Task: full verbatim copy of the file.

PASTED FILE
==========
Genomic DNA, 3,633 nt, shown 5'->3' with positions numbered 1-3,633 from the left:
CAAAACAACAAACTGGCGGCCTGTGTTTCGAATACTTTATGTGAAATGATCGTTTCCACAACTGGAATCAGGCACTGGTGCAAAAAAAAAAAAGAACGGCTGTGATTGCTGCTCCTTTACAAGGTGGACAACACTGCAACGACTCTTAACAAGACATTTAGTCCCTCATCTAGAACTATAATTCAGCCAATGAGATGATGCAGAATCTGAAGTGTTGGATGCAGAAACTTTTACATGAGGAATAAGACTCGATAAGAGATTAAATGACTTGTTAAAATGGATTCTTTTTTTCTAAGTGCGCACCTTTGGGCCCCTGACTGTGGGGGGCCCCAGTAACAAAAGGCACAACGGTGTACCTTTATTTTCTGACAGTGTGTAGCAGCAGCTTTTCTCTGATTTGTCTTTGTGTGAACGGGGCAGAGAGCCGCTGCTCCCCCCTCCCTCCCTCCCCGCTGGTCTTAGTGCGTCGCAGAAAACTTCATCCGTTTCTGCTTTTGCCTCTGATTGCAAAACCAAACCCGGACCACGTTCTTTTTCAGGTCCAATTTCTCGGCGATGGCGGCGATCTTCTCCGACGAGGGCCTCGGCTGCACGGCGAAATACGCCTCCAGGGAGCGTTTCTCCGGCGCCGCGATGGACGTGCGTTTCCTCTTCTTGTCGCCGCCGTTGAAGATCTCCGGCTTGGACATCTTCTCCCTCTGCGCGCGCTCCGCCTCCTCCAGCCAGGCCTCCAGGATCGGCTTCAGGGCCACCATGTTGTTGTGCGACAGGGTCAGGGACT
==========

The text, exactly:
Genomic DNA, 3,633 nt, shown 5'->3' with positions numbered 1-3,633 from the left:
CAAAACAACAAACTGGCGGCCTGTGTTTCGAATACTTTATGTGAAATGATCGTTTCCACAACTGGAATCAGGCACTGGTGCAAAAAAAAAAAAGAACGGCTGTGATTGCTGCTCCTTTACAAGGTGGACAACACTGCAACGACTCTTAACAAGACATTTAGTCCCTCATCTAGAACTATAATTCAGCCAATGAGATGATGCAGAATCTGAAGTGTTGGATGCAGAAACTTTTACATGAGGAATAAGACTCGATAAGAGATTAAATGACTTGTTAAAATGGATTCTTTTTTTCTAAGTGCGCACCTTTGGGCCCCTGACTGTGGGGGGCCCCAGTAACAAAAGGCACAACGGTGTACCTTTATTTTCTGACAGTGTGTAGCAGCAGCTTTTCTCTGATTTGTCTTTGTGTGAACGGGGCAGAGAGCCGCTGCTCCCCCCTCCCTCCCTCCCCGCTGGTCTTAGTGCGTCGCAGAAAACTTCATCCGTTTCTGCTTTTGCCTCTGATTGCAAAACCAAACCCGGACCACGTTCTTTTTCAGGTCCAATTTCTCGGCGATGGCGGCGATCTTCTCCGACGAGGGCCTCGGCTGCACGGCGAAATACGCCTCCAGGGAGCGTTTCTCCGGCGCCGCGATGGACGTGCGTTTCCTCTTCTTGTCGCCGCCGTTGAAGATCTCCGGCTTGGACATCTTCTCCCTCTGCGCGCGCTCCGCCTCCTCCAGCCAGGCCTCCAGGATCGGCTTCAGGGCCACCATGTTGTTGTGCGACAGGGTCAGGGACT